“Assault weapon” is a dangerous, menacing two-word construct that sounds like something the government should step in and immediately ban. Unfortunately, it means nothing.
If you go to your local gun shop, they won’t be selling any “assault weapons.” And it’s not like they’ll be advertising them under a friendlier name — “extra-strength firearms” or what-have-you — because the category doesn’t actually exist. An “assault weapon” is essentially what liberals want to call an assault weapon, usually because it’s a rifle and it looks scary.
And, it seems, Sen. Dianne Feinstein has found an awful lot of weapons that look scary — 205, to be exact.
On Thursday, the California Democrat introduced a promised piece of legislation that would ban “military-style assault weapons and high-capacity ammunition magazines,” a media release from her office stated. It comes on the heels of the House of Representatives passing bills that would establish a nationwide background check program. Both of these are agenda items on President Joe Biden’s proposed suite of gun-control measures, along with stripping gun manufacturers from immunity from lawsuits over legally manufactured and sold firearms.
“It’s been 17 years since the original Assault Weapons Ban expired, and the plague of gun violence continues to grow in this country,” Feinstein’s media release stated.
“To be clear, this bill saves lives. When it was in place from 1994-2004, gun massacres declined by 37 percent compared with the decade before. After the ban expired, the number of massacres rose by 183 percent. We’re now seeing a rise in domestic terrorism, and military-style assault weapons are increasingly becoming the guns of choice for these dangerous groups.”
Pretty much none of this is true. While supporters of the original 1994 bill (authored by Feinstein, because of course) claim a reduction in deaths and massacres while it was in force, even reliably liberal PolitiFact notes “[t]he ban’s impact remains unclear,” the data can be interpreted in a number of ways and no direct causal effect between the ban and lower rates of gun violence or “massacres” can be drawn.
Nevertheless, Feinstein’s pushing forward with a bill similar to her 1994 legislation, one that specifically targets weapons by their marketing names.
As Jacob Sullum notes at Reason, the legislation only requires one “military-style” characteristic for the weapon to be banned; in 1994, you needed two to ban the gun. Feinstein’s legislation also takes an expansive view of what constitutes a “military-style” characteristic, including a “forward grip,” “pistol grip,” “threaded barrel,” “barrel shroud” and (yes) “grenade launcher.”
While widespread use of grenade launchers is generally confined to Xbox games, a barrel shroud — a covering that prevents a gun user from accidentally touching a hot barrel — is hardly a “military-style” gun characteristic.
While there are tweaks, additions and omissions from the original 1994 legislation and Feinstein’s other attempts at similar legislation — the most recent was 2019 — the biggest issue is that it’s much stricter on how many “military-style” characteristics you’re allowed. Namely, none. “High-capacity ammunition magazines” would also be capped at 10 rounds.
However, the bill would grandfather in weapons and magazines that have already been purchased, something Sullum pointed out indicated Feinstein didn’t believe her own language.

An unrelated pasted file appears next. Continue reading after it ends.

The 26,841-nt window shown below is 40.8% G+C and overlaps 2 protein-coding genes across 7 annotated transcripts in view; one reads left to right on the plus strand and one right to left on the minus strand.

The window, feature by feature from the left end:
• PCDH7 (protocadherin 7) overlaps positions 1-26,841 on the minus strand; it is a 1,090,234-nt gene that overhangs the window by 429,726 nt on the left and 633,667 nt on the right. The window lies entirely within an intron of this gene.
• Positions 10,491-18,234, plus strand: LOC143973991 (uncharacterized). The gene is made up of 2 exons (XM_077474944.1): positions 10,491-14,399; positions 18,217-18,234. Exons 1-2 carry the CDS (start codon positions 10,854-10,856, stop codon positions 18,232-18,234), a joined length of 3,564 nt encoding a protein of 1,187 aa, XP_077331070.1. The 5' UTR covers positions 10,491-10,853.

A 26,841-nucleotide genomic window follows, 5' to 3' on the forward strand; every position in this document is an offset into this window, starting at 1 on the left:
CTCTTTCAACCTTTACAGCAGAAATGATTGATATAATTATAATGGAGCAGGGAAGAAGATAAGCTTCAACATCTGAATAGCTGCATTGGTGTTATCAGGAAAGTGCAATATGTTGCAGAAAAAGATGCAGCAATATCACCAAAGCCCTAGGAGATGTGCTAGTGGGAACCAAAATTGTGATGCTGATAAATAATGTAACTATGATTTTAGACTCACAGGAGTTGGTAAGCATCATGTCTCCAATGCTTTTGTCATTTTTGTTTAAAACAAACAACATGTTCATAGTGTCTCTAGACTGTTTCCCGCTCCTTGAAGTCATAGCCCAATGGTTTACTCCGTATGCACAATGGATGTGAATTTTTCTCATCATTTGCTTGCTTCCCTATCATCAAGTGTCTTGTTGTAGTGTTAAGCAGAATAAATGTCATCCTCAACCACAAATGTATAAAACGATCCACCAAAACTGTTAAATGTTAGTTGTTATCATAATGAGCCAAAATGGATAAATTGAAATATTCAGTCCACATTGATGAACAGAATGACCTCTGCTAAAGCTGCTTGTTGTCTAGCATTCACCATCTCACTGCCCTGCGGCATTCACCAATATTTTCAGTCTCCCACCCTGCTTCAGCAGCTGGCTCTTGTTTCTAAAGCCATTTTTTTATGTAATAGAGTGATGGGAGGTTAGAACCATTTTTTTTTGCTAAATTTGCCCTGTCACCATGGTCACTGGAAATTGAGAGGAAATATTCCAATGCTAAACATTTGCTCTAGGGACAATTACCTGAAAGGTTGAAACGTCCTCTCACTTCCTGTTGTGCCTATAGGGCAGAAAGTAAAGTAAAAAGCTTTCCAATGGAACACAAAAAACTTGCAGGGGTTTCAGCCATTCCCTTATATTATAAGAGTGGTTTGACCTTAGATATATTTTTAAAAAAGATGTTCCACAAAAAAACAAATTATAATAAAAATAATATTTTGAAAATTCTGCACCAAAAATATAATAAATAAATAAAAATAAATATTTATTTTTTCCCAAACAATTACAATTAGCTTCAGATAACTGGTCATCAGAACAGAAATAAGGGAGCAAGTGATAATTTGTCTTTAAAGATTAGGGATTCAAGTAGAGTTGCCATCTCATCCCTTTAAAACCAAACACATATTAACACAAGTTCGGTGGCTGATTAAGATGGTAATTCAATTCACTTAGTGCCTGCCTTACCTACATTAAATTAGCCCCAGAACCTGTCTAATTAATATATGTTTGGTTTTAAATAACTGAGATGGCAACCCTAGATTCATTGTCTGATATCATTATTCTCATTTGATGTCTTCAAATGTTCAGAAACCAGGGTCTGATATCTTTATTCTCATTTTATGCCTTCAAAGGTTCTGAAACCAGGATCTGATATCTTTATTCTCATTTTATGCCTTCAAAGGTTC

“Like the 1994 law, it does not prohibit possession of ‘assault weapons,’ meaning that millions of ‘these deadly weapons’ will remain in circulation even if compliance is perfect,” Sullum wrote.
“That grandfather clause makes no sense if Feinstein really believes what she says. Her bill ‘exempts by name more than 2,200 guns for hunting, household defense or recreational purposes’ — a completely gratuitous list that is supposed to show us how moderate and generous she is. But according to Feinstein, the guns she wants to ban are good for nothing but mass murder. The millions of Americans who own them for lawful purposes probably will disagree.”
And that presents another issue: The Supreme Court’s ruling in District of Columbia v. Heller, which stated firearms in “common use for lawful purposes like self-defense” could not be banned under the Second Amendment. These are some of the most commonly owned weapons in the United States. You might even have one (or several) in your gun safe.
“The legislation would still make the most commonly-sold centerfire rifles in the United States off-limits to future buyers, as well as imposing a ban on the most commonly-owned ammunition magazines in the country as well,” Cam Edwards wrote at Bearing Arms.
“That clearly contradicts what the Supreme Court has said in the past; arms that are in common use for a variety of lawful purposes are protected by the Second Amendment.”
This, of course, assumes Feinstein’s bill has any chance of passing. Unless the Democrats nuke the filibuster and getting all 50 senators in their conference on board with this, it’s dead on arrival. Of course, if they decide this is the moment they’re going to ditch the filibuster, we’re going to have bigger problems than barrel shrouds and pistol grips.
It’s telling, however, that this meaningless piece of legislation — which arbitrarily redefines what weapons we can buy based on things that look scary as opposed to conferring any practical advantage to a mass shooter or “domestic terrorist” — has appeared so quickly in the Biden administration.
If this kind of empty symbolism is how the Democrats plan to govern, expect our Second Amendment rights to be under unceasing attack for the foreseeable future.
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